Honors Thesis Archive
|Author||Andrea Nicole Ipjian|
|Title||When the Body Speaks: Virginia Woolf and Luce Irigaray's Metaphors of the Body|
|Department||English & Women's Studies|
|Advisors||Mimi Dixon, Heather Wright, and Robin Inboden|
|Full Text||View Thesis (284 KB)|
Both Virginia Woolf and Luce Irigaray re-envision the world through bodily metaphor to achieve a more truthful expression of their experience as women. Juxtaposed against each other, Woolf's and Irigaray's works are analyzed as literary texts with close attention to their use of spatial metaphors relating specifically to the female body and their power to create linguistic change for silenced women. The decades between the work of Woolf and Irigaray indicate that telling the truth of the female body is an ongoing social process of acknowledging and reinforcing women's potential and achievement. To illustrate this point, this paper looks at and analyzes the metaphors used in Woolf's A Room of One's Own, Mrs. Dalloway, and Orlando and Irigaray's Speculum, An Ethics of Sexual Difference, and This Sex Which Is Not One to describe their interaction with female expression.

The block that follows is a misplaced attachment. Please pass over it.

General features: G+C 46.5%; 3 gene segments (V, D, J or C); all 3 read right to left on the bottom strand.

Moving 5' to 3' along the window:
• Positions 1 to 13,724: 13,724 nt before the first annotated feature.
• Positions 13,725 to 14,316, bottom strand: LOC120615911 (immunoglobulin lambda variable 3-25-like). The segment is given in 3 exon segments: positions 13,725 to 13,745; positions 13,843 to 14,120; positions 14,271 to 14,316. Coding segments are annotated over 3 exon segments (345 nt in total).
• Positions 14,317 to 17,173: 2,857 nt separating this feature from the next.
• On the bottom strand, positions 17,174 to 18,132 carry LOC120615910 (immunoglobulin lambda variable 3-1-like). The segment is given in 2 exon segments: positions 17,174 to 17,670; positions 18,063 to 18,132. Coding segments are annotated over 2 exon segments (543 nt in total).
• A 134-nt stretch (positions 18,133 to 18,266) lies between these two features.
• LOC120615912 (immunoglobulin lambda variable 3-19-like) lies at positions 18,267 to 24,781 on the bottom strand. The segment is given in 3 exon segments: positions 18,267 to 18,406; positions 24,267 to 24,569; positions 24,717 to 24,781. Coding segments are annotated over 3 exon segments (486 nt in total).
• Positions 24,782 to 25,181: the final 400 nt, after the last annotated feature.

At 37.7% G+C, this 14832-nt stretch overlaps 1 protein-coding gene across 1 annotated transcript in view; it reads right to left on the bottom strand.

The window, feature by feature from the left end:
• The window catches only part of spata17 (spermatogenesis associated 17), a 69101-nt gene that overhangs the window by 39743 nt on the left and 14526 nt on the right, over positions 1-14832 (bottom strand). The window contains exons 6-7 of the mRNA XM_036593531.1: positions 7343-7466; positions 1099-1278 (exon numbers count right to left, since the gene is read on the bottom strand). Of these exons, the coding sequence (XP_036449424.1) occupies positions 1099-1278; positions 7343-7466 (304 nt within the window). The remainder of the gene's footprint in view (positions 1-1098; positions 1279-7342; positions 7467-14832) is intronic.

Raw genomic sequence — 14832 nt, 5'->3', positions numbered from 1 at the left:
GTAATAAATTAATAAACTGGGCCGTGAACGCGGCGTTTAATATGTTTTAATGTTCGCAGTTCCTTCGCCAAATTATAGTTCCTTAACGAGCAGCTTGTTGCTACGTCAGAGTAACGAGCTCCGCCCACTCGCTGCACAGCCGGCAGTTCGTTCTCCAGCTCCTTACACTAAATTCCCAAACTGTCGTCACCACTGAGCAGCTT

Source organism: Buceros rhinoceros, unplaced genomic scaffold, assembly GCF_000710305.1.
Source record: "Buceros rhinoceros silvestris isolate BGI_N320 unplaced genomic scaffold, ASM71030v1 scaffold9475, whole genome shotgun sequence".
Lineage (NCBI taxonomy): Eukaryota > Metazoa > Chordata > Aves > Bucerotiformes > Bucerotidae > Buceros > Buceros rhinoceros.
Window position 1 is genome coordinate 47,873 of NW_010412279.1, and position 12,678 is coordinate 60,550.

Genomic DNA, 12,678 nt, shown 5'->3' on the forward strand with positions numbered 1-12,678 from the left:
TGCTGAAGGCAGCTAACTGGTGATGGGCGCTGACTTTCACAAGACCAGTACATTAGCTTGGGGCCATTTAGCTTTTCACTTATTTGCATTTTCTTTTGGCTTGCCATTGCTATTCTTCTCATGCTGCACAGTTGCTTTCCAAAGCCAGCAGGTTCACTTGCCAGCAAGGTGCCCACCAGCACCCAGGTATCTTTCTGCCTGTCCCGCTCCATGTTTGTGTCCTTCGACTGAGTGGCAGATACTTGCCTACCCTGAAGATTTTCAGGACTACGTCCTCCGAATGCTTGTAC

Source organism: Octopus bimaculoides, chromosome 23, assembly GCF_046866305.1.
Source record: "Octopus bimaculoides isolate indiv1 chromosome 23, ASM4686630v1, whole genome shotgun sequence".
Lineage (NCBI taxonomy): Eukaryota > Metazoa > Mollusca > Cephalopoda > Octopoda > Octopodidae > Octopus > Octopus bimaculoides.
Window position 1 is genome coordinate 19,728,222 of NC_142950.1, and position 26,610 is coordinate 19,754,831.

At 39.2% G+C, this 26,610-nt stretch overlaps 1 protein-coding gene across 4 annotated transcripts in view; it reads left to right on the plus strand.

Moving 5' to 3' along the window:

Woolf worked to distance herself from the male authority that dominates language and writing by using androgynous concepts and metaphors to combine the masculine concept of the lecture with more feminine modes of speaking. This paper examines Woolf's use of three metaphors to explore gender and bodies: the androgynous and fantastical Orlando, the room (a room inhabited solely by a woman), and the taxi (a space that men and women can inhabit together). Woolf's larger vision of cultural androgyny in which men and women are not divided is complemented by Irigaray's notion of thinking through the body. Irigaray defamiliarizes the language often associated with the body in order for women to enter public space as equal subjects instead of as the object and the Other. More than just a physical space, Irigaray sees the female body as a lens through which to understand women's experience which allowed her to use metaphors of the body, like the vagina and mucous, to talk about language.